Liverpool’s hosting of Eurovision 2023 has hugely enhanced its reputation as a fun, friendly European capital and set a model others could learn from, according to researchers.
A survey of more than 800 festivalgoers by Liverpool John Moores University has confirmed the event’s role in reinforcing the city’s image as a safe and welcoming place for a night out.
An overwhelming 96% agreed that they would return to Liverpool’s nightlife and the same proportion would recommend a visit to Liverpool to their friends and colleagues.
Equally positive about the city were the 95% who felt safe on days or nights out in Liverpool and the 98% who said people were friendly and welcoming.
Of the 800, 48% were non-Merseyside residents and 27% were non-British with the largest international groups being from Spain, Australia, Ireland, Israel and Ukraine, the original host nation.
Other responses showed:
- 98% praised the festive atmosphere during Eurovision
- 98% said Eurovision helps to celebrate different cultures
- 96% said it helps bring people together
- 85% felt part of a larger group
- 93% felt a sense of belonging
- 85% enjoyed meeting new people
Research lead, Professor Zara Quigg, of Liverpool John Moores University’s Public Health Institute, said: “It feels like Eurovision is a force for good and that Liverpool was the perfect place for such positivity to shine.
“People overwhelmingly felt that they enjoyed themselves and would consider coming back to the city and recommending it to others, so it feels like a success for Eurovision and for Liverpool."
Co-researcher, Professor Mark Bellis added: “It appears that the enjoyment and camaraderie between Eurovision festivalgoers, no matter where they come from, is far stronger than the competitive elements and tribalism that can drive anti-social behaviour associated with some other competitions. Other events, including sporting ones, could learn a lot from Eurovision, particularly in terms of how it brings different people and communities together."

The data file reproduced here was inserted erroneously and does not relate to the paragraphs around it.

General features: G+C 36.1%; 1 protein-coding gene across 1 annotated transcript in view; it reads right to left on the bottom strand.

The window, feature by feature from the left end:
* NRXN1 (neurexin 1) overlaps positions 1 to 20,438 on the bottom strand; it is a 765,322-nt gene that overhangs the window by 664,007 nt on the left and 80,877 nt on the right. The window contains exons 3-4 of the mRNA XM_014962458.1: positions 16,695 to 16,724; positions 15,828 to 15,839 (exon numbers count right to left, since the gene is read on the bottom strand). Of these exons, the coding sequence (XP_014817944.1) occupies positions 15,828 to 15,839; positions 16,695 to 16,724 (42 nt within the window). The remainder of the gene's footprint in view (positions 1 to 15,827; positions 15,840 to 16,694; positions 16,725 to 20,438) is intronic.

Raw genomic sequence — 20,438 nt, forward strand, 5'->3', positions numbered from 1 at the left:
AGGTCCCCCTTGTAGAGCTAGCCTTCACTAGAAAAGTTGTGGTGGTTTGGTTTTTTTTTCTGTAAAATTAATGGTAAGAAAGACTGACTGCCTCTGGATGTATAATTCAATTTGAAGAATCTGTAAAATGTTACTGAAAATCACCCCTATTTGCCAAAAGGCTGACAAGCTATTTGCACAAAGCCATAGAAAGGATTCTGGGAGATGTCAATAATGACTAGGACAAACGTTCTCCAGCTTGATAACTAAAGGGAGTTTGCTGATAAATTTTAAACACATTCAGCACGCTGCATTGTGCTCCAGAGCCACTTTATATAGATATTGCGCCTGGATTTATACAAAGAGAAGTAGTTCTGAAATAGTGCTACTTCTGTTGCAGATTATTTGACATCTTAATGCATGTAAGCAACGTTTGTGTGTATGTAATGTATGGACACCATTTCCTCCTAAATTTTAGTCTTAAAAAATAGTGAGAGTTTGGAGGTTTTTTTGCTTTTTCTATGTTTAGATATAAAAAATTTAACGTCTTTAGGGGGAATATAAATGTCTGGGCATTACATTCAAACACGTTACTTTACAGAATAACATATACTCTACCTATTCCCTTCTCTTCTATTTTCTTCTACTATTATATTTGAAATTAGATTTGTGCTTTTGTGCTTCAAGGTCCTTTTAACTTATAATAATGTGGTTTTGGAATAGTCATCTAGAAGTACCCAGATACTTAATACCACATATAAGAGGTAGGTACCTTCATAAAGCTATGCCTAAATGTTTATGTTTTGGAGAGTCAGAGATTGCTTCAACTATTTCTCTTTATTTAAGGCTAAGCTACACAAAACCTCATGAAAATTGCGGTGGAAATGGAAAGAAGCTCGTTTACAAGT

The week-long festival of song in May was acclaimed a massive success after attracting 473,000 visitors to the city and delivered a £54 million economic boost to Liverpool City Region.
The PHI report is one of five independent evaluations announced today (Thursday 26 October) by Leader of Liverpool City Council, Councillor Liam Robinson and Liverpool City Region Metro Mayor, Steve Rotheram.
The reports looked at the economic and social impact of staging the event on behalf of Ukraine, as well as the influence on cultural relations; the impact on wellbeing in the city and the wider city region; the visitor experience and the effectiveness of the strategic collaboration between delivery agencies.
Leader of Liverpool City Council, Councillor Liam Robinson, said: “This collective research proves that events like Eurovision can transcend boundaries, leaving a legacy of inspiration and goodwill. It was a milestone moment in our city’s history, and now we’re more than ready for the next one.”
The findings will be discussed at a special one-day Eurovision event taking place at ACC Liverpool.
Head to the official Liverpool Calling website for full details of the day which will include panels with the Liverpool Host City team who will give an insight into the complexities of staging an event of this scale.